A perusal of s. 68-C, s. 68-D(3) and S.68-FF in the light of the definition of the expression `route' in S.2(28A) appears to make it manifestly clear that once a scheme is published under S. 68-D in relation to any area or route or portion thereof, whether to the exclusion, complete or partial of other persons or otherwise, no person other than the State Transport Undertaking may operate on the notified or national route except as provided in the scheme itself. A necessary consequence of these provisions is that no private operator can operate his vehicle on any part of portion of a notified area or notified route unless authorised so to do by the terms of the scheme itself. He may not operate on any part or portion of the notified route or area on the mere ground that the permit as originally granted to him covered the notified route or area. The private operator cannot take the plea of inconvenience of the public. If indeed there is any need for protecting the travelling public from inconvenience the State Transport Undertaking and the Government will make a sufficient provision in the scheme itself to avoid inconvenience being caused to the travelling public." The contention of Shri Harish Salve, the learned Senior counsel for contesting respondents, is that the scheme of nationalisation relates to "any area, route or portion thereof". In Shri Chand's case this court quashed the 387 draft scheme dated February 26, 1959 taking over the Saharanpur-Shahdara-Delhi route. The fresh draft scheme dated February 13, 1986 to nationalise Saharanpur-Shahdara- Delhi route stood lapsed by operation of s. 100(4) read with s.217(2)(e) of the Act. Therefore, the grant of permits to the respondents is valid in law. In Shri Chand's case this court quashed the draft scheme dated February 26, 1959 as it was an abuse of the process of law to keep draft scheme pending for well over 26 years creating monopoly in favour of the 50 existing operators who compete with the state.

The review petition filed by the U.P. Govt. in Shri Chand's case was rejected by this court. The result is that there is no scheme on Saharanpur to Delhi route. The High Court thereby was justified in dismissing the write petitions.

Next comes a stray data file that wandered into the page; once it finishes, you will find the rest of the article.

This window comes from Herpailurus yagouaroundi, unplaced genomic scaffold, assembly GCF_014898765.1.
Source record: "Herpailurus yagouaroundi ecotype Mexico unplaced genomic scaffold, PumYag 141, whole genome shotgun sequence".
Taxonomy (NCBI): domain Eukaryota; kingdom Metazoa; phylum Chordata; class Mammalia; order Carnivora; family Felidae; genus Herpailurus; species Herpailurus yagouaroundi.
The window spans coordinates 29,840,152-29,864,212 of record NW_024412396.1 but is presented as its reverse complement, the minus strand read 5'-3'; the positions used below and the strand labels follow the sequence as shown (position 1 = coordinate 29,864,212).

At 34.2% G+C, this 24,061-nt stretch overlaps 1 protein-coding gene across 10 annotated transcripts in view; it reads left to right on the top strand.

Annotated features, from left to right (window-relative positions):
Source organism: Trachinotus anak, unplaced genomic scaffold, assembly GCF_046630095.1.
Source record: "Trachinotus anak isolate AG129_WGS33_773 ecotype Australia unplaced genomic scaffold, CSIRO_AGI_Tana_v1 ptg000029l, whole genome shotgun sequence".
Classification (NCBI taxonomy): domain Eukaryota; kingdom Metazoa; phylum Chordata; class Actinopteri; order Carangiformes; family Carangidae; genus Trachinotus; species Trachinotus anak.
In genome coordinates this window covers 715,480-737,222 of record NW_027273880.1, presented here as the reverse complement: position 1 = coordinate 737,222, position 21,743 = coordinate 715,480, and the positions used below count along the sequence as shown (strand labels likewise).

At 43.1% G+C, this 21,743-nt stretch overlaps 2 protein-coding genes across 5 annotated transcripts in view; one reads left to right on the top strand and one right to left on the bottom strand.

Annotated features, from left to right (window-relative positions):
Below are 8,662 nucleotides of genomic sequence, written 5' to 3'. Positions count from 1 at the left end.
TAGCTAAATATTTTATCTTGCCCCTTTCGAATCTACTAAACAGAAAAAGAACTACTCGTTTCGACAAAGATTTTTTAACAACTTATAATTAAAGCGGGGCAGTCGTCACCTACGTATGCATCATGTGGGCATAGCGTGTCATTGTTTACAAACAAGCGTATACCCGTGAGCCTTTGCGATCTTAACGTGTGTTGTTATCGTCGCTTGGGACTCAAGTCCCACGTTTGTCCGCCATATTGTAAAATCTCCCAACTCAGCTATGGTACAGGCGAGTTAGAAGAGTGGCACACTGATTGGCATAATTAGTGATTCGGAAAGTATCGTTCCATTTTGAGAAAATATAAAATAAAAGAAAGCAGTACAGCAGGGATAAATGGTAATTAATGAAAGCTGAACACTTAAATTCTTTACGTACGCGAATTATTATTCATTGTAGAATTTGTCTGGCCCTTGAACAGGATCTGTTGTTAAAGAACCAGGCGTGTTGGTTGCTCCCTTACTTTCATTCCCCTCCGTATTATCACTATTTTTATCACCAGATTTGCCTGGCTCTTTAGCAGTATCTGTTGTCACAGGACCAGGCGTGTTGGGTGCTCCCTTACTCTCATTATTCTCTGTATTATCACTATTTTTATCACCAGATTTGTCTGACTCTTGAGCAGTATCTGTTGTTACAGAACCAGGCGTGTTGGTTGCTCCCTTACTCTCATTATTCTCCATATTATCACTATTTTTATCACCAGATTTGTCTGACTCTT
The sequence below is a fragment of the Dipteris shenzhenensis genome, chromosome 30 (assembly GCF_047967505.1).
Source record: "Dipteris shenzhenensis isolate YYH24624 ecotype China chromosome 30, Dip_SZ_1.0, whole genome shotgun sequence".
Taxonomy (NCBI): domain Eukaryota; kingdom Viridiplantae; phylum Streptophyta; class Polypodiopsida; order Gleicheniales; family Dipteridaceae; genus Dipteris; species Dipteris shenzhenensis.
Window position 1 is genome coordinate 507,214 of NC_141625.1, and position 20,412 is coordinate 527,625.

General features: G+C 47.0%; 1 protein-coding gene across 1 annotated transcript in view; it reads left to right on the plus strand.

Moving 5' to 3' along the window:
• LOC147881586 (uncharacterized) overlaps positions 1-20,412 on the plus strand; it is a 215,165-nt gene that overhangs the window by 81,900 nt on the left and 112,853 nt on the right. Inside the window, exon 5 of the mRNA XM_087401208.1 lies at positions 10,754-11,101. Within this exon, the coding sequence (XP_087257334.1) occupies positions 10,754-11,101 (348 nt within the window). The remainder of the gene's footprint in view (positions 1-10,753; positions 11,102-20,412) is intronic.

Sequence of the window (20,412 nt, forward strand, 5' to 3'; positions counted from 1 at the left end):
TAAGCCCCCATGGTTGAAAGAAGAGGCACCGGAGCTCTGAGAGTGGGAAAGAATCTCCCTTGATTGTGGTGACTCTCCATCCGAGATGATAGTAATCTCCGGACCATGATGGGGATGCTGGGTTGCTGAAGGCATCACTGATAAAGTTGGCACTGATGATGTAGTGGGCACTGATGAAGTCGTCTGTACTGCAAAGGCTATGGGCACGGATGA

In H.C. Narayanappa & Ors. v. State of Mysore & Ors., [1960] 3 SCR 742 the Constitution Bench held that the scheme framed under s. 68-C of the repealed Act is law within the meaning of Arts.13 and 19(6) of the Constitution. It excludes the private operators from notified routes or areas. It immunes from the attack that it impinges the fundamental rights guaranteed under Art. 19(1)(g). It also could not be challenged as discriminatory. In Nehru Motor Transport Co-op. Society & Ors. v. State of Rajasthan & Ors., [1964] 1 SCR 220, another Constitution Bench held that the Act 4 of 1939 (repealed Act) does not provide for review of an approval once given though it may be entitled to correct any clerical mistakes or inadvartent slips that may have crept in the order. It was also held that once a scheme was finally approved and published in the gazette, it is final and the approval of the scheme was as a whole. In Jeevan Nath Bahl's case a Bench of three Judges of this court held that the effect of the order passed by the high Court in the first instanace was that the scheme in existence must have statutory operation contemplated by s.68-F of the Motor Vehicles Act and that the order of the High Court intended to prohibit the enforcement of the scheme against two groups of the petitioners in the High Court, namely then existing 50 operators who challenged the scheme. It is seen that Bulandshahr or Delhi route was nationalised by publication of the approved scheme in the gazette on October 6, 1956 and the approval of Saharanpur- Shahdara-Delhi route on September 29,1959 became final.